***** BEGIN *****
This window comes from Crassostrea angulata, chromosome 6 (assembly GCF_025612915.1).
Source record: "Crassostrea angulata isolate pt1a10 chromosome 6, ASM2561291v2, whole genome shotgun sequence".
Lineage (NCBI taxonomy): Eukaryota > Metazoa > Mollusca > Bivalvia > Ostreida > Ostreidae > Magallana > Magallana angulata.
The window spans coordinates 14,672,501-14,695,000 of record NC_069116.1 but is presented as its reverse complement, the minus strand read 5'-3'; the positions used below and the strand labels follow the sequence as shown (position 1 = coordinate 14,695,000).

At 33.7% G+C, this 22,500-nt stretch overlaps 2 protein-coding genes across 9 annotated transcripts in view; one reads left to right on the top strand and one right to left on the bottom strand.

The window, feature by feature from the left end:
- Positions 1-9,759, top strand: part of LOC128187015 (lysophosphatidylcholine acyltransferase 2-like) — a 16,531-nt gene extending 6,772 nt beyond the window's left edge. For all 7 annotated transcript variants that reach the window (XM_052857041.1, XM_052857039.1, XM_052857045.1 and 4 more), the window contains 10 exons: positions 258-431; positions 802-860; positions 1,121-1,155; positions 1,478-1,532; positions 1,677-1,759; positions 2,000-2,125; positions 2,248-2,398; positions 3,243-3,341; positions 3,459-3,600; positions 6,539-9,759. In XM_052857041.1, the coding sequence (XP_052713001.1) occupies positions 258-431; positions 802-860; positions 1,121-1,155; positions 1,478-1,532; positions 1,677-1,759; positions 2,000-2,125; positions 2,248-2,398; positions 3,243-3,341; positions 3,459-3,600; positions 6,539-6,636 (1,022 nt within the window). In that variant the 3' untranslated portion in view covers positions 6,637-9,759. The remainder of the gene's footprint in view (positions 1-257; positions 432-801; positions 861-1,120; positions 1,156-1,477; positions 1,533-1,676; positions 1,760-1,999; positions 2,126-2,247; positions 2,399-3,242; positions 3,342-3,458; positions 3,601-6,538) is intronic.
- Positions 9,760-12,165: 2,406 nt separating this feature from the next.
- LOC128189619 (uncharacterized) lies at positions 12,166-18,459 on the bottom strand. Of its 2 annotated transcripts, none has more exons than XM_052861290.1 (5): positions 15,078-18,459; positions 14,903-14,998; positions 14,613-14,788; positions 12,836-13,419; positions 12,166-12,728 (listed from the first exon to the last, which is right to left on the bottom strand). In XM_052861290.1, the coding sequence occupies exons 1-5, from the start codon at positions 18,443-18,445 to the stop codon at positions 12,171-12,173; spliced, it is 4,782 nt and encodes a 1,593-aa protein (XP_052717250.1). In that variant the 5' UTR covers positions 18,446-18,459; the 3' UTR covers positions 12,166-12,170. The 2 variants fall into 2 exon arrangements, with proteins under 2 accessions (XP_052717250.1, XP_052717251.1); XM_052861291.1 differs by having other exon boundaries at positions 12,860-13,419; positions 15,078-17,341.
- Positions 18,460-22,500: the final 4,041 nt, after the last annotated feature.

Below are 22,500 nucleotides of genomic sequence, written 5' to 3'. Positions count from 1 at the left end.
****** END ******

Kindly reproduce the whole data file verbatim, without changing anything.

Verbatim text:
This window comes from Crassostrea angulata, chromosome 6 (assembly GCF_025612915.1).
Source record: "Crassostrea angulata isolate pt1a10 chromosome 6, ASM2561291v2, whole genome shotgun sequence".
Lineage (NCBI taxonomy): Eukaryota > Metazoa > Mollusca > Bivalvia > Ostreida > Ostreidae > Magallana > Magallana angulata.
The window spans coordinates 14,672,501-14,695,000 of record NC_069116.1 but is presented as its reverse complement, the minus strand read 5'-3'; the positions used below and the strand labels follow the sequence as shown (position 1 = coordinate 14,695,000).

At 33.7% G+C, this 22,500-nt stretch overlaps 2 protein-coding genes across 9 annotated transcripts in view; one reads left to right on the top strand and one right to left on the bottom strand.

The window, feature by feature from the left end:
- Positions 1-9,759, top strand: part of LOC128187015 (lysophosphatidylcholine acyltransferase 2-like) — a 16,531-nt gene extending 6,772 nt beyond the window's left edge. For all 7 annotated transcript variants that reach the window (XM_052857041.1, XM_052857039.1, XM_052857045.1 and 4 more), the window contains 10 exons: positions 258-431; positions 802-860; positions 1,121-1,155; positions 1,478-1,532; positions 1,677-1,759; positions 2,000-2,125; positions 2,248-2,398; positions 3,243-3,341; positions 3,459-3,600; positions 6,539-9,759. In XM_052857041.1, the coding sequence (XP_052713001.1) occupies positions 258-431; positions 802-860; positions 1,121-1,155; positions 1,478-1,532; positions 1,677-1,759; positions 2,000-2,125; positions 2,248-2,398; positions 3,243-3,341; positions 3,459-3,600; positions 6,539-6,636 (1,022 nt within the window). In that variant the 3' untranslated portion in view covers positions 6,637-9,759. The remainder of the gene's footprint in view (positions 1-257; positions 432-801; positions 861-1,120; positions 1,156-1,477; positions 1,533-1,676; positions 1,760-1,999; positions 2,126-2,247; positions 2,399-3,242; positions 3,342-3,458; positions 3,601-6,538) is intronic.
- Positions 9,760-12,165: 2,406 nt separating this feature from the next.
- LOC128189619 (uncharacterized) lies at positions 12,166-18,459 on the bottom strand. Of its 2 annotated transcripts, none has more exons than XM_052861290.1 (5): positions 15,078-18,459; positions 14,903-14,998; positions 14,613-14,788; positions 12,836-13,419; positions 12,166-12,728 (listed from the first exon to the last, which is right to left on the bottom strand). In XM_052861290.1, the coding sequence occupies exons 1-5, from the start codon at positions 18,443-18,445 to the stop codon at positions 12,171-12,173; spliced, it is 4,782 nt and encodes a 1,593-aa protein (XP_052717250.1). In that variant the 5' UTR covers positions 18,446-18,459; the 3' UTR covers positions 12,166-12,170. The 2 variants fall into 2 exon arrangements, with proteins under 2 accessions (XP_052717250.1, XP_052717251.1); XM_052861291.1 differs by having other exon boundaries at positions 12,860-13,419; positions 15,078-17,341.
- Positions 18,460-22,500: the final 4,041 nt, after the last annotated feature.

Below are 22,500 nucleotides of genomic sequence, written 5' to 3'. Positions count from 1 at the left end.